Graham Sutherland

(London, 1903 – 1980)


Born in 1903 in London, Sutherland was educated at Epsom College, where he began to explore his passion for art; but was encouraged by his parents to take up an engineering apprenticeship once he left. It was in 1921 that Sutherland persuaded his parents to let him study art, entering Goldsmith’s College of art he chose to specialize in etching and engraving. He then went on to teach both illustration and etching at Chelsea School of Art in 1926.

He was flexible in his use of medium: ranging from painting and stained glass to fabric work and print making. He taught many of these varied skills at the Chelsea School of Art. When the establishment closed at the beginning of the Second World War, however, he moved to Gloucestershire and was offered a job as a salaried war artist by the War Artists’ Advisory Committee.

Sutherland’s “thorn period” began with the Crucifixion (1946) for St. Matthew’s Church, Northampton, considered to be one of the most important religious paintings of the 20th century. In his late work he incorporated anthropomorphic insect and plant forms, particularly thorns, which he transformed into powerful and frightening totemic images. The hard, spiky shapes of fossils provided the theme of his large Origins of the Land (1951).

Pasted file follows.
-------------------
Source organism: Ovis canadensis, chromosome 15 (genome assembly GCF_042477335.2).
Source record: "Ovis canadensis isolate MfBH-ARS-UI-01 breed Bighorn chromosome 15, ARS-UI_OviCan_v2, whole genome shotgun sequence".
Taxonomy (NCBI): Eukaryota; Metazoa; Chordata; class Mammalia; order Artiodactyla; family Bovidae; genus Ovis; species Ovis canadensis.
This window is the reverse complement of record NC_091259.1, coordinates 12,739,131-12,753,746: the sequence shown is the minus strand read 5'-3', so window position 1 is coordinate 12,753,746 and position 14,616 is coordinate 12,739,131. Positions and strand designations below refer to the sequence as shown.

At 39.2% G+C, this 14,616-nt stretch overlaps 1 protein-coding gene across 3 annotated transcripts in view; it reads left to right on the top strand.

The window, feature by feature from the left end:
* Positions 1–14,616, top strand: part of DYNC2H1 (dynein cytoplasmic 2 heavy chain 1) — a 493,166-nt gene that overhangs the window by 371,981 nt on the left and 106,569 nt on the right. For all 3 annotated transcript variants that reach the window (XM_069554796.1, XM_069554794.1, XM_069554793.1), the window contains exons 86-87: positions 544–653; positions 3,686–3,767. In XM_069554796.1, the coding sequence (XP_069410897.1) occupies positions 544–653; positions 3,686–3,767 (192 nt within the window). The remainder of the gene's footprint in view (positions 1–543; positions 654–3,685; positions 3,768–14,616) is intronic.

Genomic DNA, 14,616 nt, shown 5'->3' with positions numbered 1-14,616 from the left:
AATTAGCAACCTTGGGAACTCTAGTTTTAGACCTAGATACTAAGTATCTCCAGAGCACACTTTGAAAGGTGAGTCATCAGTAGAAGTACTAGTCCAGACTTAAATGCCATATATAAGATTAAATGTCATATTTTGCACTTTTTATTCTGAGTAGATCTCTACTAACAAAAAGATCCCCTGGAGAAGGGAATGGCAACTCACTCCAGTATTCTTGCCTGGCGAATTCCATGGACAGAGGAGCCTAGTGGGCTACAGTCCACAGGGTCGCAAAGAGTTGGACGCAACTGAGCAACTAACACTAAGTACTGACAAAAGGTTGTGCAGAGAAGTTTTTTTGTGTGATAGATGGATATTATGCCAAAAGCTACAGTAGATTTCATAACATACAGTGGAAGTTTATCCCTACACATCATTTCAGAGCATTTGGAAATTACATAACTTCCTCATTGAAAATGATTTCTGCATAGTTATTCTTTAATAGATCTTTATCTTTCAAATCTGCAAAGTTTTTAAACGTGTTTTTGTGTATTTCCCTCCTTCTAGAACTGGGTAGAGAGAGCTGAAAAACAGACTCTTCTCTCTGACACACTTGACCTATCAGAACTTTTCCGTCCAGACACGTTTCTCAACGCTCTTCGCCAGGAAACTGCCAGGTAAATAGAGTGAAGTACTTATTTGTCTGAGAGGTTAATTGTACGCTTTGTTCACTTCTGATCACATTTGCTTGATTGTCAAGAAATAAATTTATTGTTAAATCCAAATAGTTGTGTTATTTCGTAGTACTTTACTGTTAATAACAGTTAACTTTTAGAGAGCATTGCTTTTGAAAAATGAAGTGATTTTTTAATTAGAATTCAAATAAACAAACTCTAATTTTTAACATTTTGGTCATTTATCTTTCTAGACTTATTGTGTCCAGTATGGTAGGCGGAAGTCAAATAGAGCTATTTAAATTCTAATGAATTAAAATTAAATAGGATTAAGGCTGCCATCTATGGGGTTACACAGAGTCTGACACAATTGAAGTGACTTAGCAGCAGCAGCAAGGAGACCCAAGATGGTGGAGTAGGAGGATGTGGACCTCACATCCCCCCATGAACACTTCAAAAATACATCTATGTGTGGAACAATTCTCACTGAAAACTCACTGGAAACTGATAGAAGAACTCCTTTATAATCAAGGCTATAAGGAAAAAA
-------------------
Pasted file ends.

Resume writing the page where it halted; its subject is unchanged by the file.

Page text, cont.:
His most well-known portrait was that of Sir Winston Churchill, which was famously hated by Churchill and destroyed by his wife. In his later years he spent a lot of time heading back to Wales for inspiration and devoted much of his energy to print-making.

Major retrospectives of his work have been held at the ICA, the Tate, the Dulwich Picture Gallery and the Musée Picasso.

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